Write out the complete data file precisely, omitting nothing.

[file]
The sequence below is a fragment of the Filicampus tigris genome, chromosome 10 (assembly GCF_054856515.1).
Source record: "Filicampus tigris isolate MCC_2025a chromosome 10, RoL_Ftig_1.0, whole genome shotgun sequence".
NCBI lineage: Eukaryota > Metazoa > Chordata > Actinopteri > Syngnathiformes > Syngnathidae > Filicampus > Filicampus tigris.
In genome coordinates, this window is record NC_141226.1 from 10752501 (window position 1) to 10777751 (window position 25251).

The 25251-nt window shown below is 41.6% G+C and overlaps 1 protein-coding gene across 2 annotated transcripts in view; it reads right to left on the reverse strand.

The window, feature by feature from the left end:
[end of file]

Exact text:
The sequence below is a fragment of the Filicampus tigris genome, chromosome 10 (assembly GCF_054856515.1).
Source record: "Filicampus tigris isolate MCC_2025a chromosome 10, RoL_Ftig_1.0, whole genome shotgun sequence".
NCBI lineage: Eukaryota > Metazoa > Chordata > Actinopteri > Syngnathiformes > Syngnathidae > Filicampus > Filicampus tigris.
In genome coordinates, this window is record NC_141226.1 from 10752501 (window position 1) to 10777751 (window position 25251).

The 25251-nt window shown below is 41.6% G+C and overlaps 1 protein-coding gene across 2 annotated transcripts in view; it reads right to left on the reverse strand.

The window, feature by feature from the left end: